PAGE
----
The Seattle Public Library purchased a cutting edge automated materials handling system in 2004 when it opened its new main library. While the system continues to function, it has experienced substantial wear and tear of the last 13 years. The Library decided it was time to explore the automated materials handling marketplace to evaluate whether it was time to replace the system.
As part of the consultation, Lori Ayre evaluated the cost of ownership of the system over the years and worked with staff to understand what was working well and what wasn't working well. She worked with the SPL team to explore opportunities available from the existing AMH vendor as well as other vendors providing competitive solutions and is assisting the library throughout their evaluation of options.
Stark County District Library was pursuing a series of initiatives to minimize redundancy in materials handling practices and reduce the time staff spend in the back office so they can spend more time out in the library engaging with customers in a variety of ways. The Library’s strategic vision included a dramatic reduction of materials handling activities in each branch and the elimination of service desks. Instead of working behind desks, the expectation is that staff will work with patrons side-by-side in the branches and spend more time delivering high-quality programming inside and outside of the library buildings. In order to achieve this vision, the Library explored a “pure central processing” strategy in which material is returned at each library location but only checked in at a central sorter. This workflow would be supported by two times daily delivery service. The expectation is that this approach would result in material check-in within a four hour window, physical delivery turnaround times of no more than 36 hours and a traditional “bookdrop” workflow for patrons. The Library sought consulting assistance to analyze the “pure central processing” strategy and to identify critical elements of a materials handling strategy that would allow the Library to achieve their strategic vision.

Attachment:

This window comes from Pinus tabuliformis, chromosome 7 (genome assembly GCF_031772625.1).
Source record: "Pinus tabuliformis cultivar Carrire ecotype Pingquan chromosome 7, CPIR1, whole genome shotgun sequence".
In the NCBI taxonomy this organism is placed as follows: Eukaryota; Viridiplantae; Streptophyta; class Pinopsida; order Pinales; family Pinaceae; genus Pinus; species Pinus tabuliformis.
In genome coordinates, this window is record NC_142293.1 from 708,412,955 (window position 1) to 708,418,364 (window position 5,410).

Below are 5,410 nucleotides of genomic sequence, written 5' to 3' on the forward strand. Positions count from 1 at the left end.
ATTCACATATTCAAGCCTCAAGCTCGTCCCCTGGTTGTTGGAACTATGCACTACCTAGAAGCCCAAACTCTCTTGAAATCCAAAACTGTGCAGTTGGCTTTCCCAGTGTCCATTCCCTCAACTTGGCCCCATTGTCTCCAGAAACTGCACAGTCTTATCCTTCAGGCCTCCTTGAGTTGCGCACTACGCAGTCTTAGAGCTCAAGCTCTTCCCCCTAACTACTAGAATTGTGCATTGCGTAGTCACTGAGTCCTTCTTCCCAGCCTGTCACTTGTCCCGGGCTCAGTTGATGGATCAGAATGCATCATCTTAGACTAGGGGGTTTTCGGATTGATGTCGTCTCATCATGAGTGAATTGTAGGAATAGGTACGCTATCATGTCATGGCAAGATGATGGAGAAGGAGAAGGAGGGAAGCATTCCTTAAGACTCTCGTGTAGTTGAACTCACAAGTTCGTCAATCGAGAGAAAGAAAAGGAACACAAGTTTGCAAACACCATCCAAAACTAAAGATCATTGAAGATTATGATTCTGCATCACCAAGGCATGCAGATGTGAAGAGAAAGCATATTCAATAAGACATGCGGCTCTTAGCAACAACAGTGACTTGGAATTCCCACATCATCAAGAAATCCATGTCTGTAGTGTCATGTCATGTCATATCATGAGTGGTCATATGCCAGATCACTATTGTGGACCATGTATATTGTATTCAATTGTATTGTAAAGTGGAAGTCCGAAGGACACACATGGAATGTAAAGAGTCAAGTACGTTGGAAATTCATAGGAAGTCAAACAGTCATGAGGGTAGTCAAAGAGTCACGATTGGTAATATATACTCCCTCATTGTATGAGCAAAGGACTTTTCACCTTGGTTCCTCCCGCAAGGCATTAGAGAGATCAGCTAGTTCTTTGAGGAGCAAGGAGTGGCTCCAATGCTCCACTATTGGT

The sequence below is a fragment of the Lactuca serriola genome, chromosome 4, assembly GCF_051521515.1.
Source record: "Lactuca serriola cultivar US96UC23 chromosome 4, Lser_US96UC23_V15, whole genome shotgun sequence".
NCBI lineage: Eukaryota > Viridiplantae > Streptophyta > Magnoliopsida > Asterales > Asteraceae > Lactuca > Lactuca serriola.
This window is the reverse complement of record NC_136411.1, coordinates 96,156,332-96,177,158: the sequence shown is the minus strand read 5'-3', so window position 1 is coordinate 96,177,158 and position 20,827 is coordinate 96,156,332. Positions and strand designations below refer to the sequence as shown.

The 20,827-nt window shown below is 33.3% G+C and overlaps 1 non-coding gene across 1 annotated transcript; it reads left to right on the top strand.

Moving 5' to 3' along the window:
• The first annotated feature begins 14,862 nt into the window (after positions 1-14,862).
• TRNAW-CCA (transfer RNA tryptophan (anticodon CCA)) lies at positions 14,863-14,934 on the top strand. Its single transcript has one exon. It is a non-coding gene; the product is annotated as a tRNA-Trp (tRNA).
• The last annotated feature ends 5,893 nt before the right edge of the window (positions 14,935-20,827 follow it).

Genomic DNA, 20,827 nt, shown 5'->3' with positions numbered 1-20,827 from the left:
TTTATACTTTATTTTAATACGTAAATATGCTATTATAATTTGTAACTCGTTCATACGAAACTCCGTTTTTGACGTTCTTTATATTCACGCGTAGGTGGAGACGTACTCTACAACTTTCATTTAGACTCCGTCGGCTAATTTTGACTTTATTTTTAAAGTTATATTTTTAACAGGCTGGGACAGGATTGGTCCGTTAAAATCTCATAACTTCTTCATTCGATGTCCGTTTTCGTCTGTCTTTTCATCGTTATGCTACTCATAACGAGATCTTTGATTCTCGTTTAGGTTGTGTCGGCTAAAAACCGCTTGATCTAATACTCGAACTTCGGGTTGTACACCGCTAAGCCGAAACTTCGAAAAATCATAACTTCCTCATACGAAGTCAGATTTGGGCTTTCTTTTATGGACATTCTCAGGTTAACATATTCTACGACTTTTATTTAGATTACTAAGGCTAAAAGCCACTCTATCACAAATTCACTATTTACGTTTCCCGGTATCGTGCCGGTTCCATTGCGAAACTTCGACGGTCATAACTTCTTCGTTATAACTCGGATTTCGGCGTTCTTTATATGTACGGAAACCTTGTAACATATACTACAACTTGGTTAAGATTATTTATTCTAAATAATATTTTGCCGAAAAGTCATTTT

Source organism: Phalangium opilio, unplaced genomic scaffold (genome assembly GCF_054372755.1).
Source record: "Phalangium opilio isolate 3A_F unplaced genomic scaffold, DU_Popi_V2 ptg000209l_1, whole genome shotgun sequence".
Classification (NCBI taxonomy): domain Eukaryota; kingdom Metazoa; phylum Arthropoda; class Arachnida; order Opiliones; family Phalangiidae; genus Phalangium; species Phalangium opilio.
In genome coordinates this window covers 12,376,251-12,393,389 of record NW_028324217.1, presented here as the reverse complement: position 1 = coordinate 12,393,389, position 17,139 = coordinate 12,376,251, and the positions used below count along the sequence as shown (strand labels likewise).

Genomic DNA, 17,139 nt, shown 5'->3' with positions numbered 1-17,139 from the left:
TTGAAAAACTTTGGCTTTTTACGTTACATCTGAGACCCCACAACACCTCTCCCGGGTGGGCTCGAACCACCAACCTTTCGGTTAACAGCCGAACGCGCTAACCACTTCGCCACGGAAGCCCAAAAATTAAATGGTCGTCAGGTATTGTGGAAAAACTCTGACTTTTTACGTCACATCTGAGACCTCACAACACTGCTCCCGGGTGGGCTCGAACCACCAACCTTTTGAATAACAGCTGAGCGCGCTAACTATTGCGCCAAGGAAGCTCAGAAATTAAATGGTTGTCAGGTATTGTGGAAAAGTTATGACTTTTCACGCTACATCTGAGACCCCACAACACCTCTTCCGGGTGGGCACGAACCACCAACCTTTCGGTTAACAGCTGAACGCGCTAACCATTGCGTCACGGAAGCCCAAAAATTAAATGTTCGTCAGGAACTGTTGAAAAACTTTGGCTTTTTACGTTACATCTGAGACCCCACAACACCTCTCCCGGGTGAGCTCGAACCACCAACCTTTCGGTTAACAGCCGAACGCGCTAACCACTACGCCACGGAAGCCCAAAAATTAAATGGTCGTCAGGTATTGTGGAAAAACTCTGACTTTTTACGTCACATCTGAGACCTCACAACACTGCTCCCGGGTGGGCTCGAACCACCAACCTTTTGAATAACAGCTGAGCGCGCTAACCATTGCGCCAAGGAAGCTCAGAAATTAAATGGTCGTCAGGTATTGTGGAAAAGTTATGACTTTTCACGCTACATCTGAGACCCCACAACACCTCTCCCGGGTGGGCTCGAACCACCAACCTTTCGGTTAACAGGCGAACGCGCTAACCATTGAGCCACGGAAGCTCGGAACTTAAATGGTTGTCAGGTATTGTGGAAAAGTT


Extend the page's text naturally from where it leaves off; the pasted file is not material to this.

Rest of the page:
Engagement with Charlotte Mecklenburg as they plan their transition from barcodes to RFID and from manual processing to automated materials handling. They Library is in the unusual position of having to renovate one of the branches and will introduce their first automated materials handling system there. In order to plan how best to transition to RFID systemwide and how best to use automated materials handling, Lori Ayre has worked with the Library to evaluate potential vendors. With Ayre's support, the Library has selected an AMH vendor and will roll-out a longer term plan for implementing RFID in a way that will reduce the workload for Library staff throughout the transition. The project is ongoing.